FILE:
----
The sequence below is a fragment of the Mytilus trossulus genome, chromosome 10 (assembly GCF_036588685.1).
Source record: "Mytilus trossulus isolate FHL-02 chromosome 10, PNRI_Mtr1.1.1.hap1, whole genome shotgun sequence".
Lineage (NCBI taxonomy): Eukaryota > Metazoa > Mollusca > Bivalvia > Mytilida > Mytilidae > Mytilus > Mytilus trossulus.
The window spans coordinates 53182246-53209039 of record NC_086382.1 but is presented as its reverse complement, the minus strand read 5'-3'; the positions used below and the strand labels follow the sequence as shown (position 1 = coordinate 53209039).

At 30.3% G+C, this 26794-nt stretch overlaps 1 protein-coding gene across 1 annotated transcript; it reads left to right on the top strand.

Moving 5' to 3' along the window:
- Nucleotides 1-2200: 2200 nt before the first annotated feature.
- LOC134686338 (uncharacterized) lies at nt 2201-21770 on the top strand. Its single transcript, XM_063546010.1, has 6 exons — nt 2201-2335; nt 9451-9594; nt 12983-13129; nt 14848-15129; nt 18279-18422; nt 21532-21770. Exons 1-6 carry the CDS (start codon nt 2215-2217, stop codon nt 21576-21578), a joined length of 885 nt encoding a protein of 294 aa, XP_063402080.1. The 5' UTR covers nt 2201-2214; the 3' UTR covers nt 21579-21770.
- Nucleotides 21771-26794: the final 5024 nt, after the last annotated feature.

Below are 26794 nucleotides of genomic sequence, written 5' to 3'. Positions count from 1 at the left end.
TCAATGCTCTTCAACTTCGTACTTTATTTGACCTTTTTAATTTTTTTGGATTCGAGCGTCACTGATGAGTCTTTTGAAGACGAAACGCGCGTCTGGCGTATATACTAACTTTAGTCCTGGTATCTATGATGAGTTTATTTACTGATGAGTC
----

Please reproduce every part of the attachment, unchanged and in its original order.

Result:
The sequence below is a fragment of the Mytilus trossulus genome, chromosome 10 (assembly GCF_036588685.1).
Source record: "Mytilus trossulus isolate FHL-02 chromosome 10, PNRI_Mtr1.1.1.hap1, whole genome shotgun sequence".
Lineage (NCBI taxonomy): Eukaryota > Metazoa > Mollusca > Bivalvia > Mytilida > Mytilidae > Mytilus > Mytilus trossulus.
The window spans coordinates 53182246-53209039 of record NC_086382.1 but is presented as its reverse complement, the minus strand read 5'-3'; the positions used below and the strand labels follow the sequence as shown (position 1 = coordinate 53209039).

At 30.3% G+C, this 26794-nt stretch overlaps 1 protein-coding gene across 1 annotated transcript; it reads left to right on the top strand.

Moving 5' to 3' along the window:
- Nucleotides 1-2200: 2200 nt before the first annotated feature.
- LOC134686338 (uncharacterized) lies at nt 2201-21770 on the top strand. Its single transcript, XM_063546010.1, has 6 exons — nt 2201-2335; nt 9451-9594; nt 12983-13129; nt 14848-15129; nt 18279-18422; nt 21532-21770. Exons 1-6 carry the CDS (start codon nt 2215-2217, stop codon nt 21576-21578), a joined length of 885 nt encoding a protein of 294 aa, XP_063402080.1. The 5' UTR covers nt 2201-2214; the 3' UTR covers nt 21579-21770.
- Nucleotides 21771-26794: the final 5024 nt, after the last annotated feature.

Below are 26794 nucleotides of genomic sequence, written 5' to 3'. Positions count from 1 at the left end.
TCAATGCTCTTCAACTTCGTACTTTATTTGACCTTTTTAATTTTTTTGGATTCGAGCGTCACTGATGAGTCTTTTGAAGACGAAACGCGCGTCTGGCGTATATACTAACTTTAGTCCTGGTATCTATGATGAGTTTATTTACTGATGAGTC